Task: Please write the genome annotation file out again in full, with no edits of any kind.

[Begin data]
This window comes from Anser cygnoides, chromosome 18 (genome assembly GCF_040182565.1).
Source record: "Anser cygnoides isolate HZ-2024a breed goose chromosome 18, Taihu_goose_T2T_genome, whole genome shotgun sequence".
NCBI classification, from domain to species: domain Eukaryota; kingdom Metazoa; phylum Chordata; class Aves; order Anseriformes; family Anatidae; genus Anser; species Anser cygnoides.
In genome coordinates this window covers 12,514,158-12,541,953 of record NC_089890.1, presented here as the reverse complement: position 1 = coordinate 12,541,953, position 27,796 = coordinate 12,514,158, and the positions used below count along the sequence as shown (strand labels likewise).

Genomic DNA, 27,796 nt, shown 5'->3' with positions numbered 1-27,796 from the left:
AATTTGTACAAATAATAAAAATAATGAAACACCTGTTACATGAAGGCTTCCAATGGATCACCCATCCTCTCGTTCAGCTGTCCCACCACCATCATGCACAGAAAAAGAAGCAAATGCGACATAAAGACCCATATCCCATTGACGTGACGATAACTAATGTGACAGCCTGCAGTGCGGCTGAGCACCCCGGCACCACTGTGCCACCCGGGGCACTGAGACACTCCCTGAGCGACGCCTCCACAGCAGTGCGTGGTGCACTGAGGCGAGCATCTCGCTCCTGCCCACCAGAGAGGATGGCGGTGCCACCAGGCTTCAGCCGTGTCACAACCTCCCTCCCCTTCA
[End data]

This window comes from Anser cygnoides, chromosome 18 (genome assembly GCF_040182565.1).
Source record: "Anser cygnoides isolate HZ-2024a breed goose chromosome 18, Taihu_goose_T2T_genome, whole genome shotgun sequence".
NCBI classification, from domain to species: domain Eukaryota; kingdom Metazoa; phylum Chordata; class Aves; order Anseriformes; family Anatidae; genus Anser; species Anser cygnoides.
In genome coordinates this window covers 12,514,158-12,541,953 of record NC_089890.1, presented here as the reverse complement: position 1 = coordinate 12,541,953, position 27,796 = coordinate 12,514,158, and the positions used below count along the sequence as shown (strand labels likewise).

Genomic DNA, 27,796 nt, shown 5'->3' with positions numbered 1-27,796 from the left:
AATTTGTACAAATAATAAAAATAATGAAACACCTGTTACATGAAGGCTTCCAATGGATCACCCATCCTCTCGTTCAGCTGTCCCACCACCATCATGCACAGAAAAAGAAGCAAATGCGACATAAAGACCCATATCCCATTGACGTGACGATAACTAATGTGACAGCCTGCAGTGCGGCTGAGCACCCCGGCACCACTGTGCCACCCGGGGCACTGAGACACTCCCTGAGCGACGCCTCCACAGCAGTGCGTGGTGCACTGAGGCGAGCATCTCGCTCCTGCCCACCAGAGAGGATGGCGGTGCCACCAGGCTTCAGCCGTGTCACAACCTCCCTCCCCTTCA